Dystopia is a fictional or speculative society that embodies oppressive power structures, systemic oppression across multiple dimensions, and a harsh, inhospitable environment, resulting in the deprivation of agency, freedom, and well-being for its inhabitants.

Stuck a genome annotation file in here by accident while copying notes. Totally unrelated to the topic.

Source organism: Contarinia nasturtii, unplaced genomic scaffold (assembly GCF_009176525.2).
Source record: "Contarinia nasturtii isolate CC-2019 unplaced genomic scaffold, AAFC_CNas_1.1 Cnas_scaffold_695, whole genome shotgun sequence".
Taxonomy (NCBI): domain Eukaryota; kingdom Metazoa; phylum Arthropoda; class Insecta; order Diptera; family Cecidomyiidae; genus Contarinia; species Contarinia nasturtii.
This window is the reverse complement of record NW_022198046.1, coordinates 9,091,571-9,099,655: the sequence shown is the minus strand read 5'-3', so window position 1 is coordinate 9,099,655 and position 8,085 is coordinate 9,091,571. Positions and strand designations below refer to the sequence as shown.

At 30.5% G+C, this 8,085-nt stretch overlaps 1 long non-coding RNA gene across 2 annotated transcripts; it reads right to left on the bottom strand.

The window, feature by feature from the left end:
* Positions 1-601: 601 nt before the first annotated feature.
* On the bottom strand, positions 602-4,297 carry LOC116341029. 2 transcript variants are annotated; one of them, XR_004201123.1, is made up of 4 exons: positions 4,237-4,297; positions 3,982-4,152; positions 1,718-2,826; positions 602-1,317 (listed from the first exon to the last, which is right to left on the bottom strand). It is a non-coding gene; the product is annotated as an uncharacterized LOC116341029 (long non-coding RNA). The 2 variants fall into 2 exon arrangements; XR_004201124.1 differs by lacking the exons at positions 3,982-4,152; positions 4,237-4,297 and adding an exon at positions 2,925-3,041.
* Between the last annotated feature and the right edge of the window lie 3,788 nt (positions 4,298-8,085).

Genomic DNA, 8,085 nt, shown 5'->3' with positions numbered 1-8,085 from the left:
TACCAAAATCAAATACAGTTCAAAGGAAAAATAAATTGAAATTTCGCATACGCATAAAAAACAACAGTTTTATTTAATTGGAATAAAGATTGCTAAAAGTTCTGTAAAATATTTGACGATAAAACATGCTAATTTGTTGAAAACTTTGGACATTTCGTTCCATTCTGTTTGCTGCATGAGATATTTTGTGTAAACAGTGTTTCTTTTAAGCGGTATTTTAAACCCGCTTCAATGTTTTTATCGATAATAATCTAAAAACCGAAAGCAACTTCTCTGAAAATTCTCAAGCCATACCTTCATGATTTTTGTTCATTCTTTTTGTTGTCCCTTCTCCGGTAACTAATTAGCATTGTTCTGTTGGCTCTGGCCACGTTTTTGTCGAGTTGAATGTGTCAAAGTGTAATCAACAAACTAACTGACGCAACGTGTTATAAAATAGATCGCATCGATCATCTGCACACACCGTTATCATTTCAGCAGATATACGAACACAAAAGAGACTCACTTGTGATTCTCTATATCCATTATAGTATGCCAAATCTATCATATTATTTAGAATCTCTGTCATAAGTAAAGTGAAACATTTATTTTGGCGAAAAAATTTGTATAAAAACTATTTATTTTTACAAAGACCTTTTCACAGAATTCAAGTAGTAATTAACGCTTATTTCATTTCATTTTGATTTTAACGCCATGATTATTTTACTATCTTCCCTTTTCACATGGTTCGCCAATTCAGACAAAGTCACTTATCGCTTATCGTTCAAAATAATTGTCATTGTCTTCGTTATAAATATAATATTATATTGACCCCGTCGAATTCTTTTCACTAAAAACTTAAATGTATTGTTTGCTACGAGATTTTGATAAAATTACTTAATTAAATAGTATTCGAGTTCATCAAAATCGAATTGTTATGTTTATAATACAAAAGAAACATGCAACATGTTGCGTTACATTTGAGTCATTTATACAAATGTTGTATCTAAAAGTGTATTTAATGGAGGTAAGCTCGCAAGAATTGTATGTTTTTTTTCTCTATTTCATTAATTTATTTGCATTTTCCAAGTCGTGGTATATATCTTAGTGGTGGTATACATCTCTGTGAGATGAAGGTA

Dystopia can be defined as a society characterized by oppressive power structures, systemic oppression, and a hostile environment. This definition draws from Iris Young’s “The Five Faces of Oppression” and the concept of the Hobbesian Jungle, highlighting the multi-dimensional nature of dystopia and its effects on individuals and communities. The face of exploitation, as described by Young, manifests in a dystopia through the domination of one group over another. In works like 1984, where the Party exploits and controls its citizens, or The Hunger Games, where the Capitol oppresses the districts, the ruling entities benefit from the subordination and exploitation of the oppressed groups. This form of exploitation restricts agency and denies individuals the right to self-determination.The face of marginalization is often present in dystopian societies. Minority groups or dissenting voices are pushed to the fringes, denied resources, and excluded from participating in the decision-making process. Examples can be found in The Handmaid’s Tale, where women are marginalized and reduced to reproductive vessels, or in Blade Runner, where replicants are treated as second-class citizens. Marginalization perpetuates systemic inequality and hampers individuals’ well-being and freedom. The concept of the Hobbesian Jungle serves as a metaphor for the inhospitable and perilous environment present in dystopian worlds. In The Road, a post-apocalyptic novel, the harsh landscape devoid of resources and overrun by violence creates a constant struggle for survival, mirroring the Hobbesian idea of life being “nasty, brutish, and short.” This hostile environment reinforces the oppressive power structures and amplifies the suffering of the oppressed. By encompassing oppressive power structures, systemic oppression, and a harsh environment, this definition captures the essence of dystopia as a society that deprives individuals of agency, freedom, and well-being. It highlights the interplay between different faces of oppression and the brutal realities depicted in dystopian literature and media, urging us to reflect on the potential consequences of unchecked power and inequality in our own world.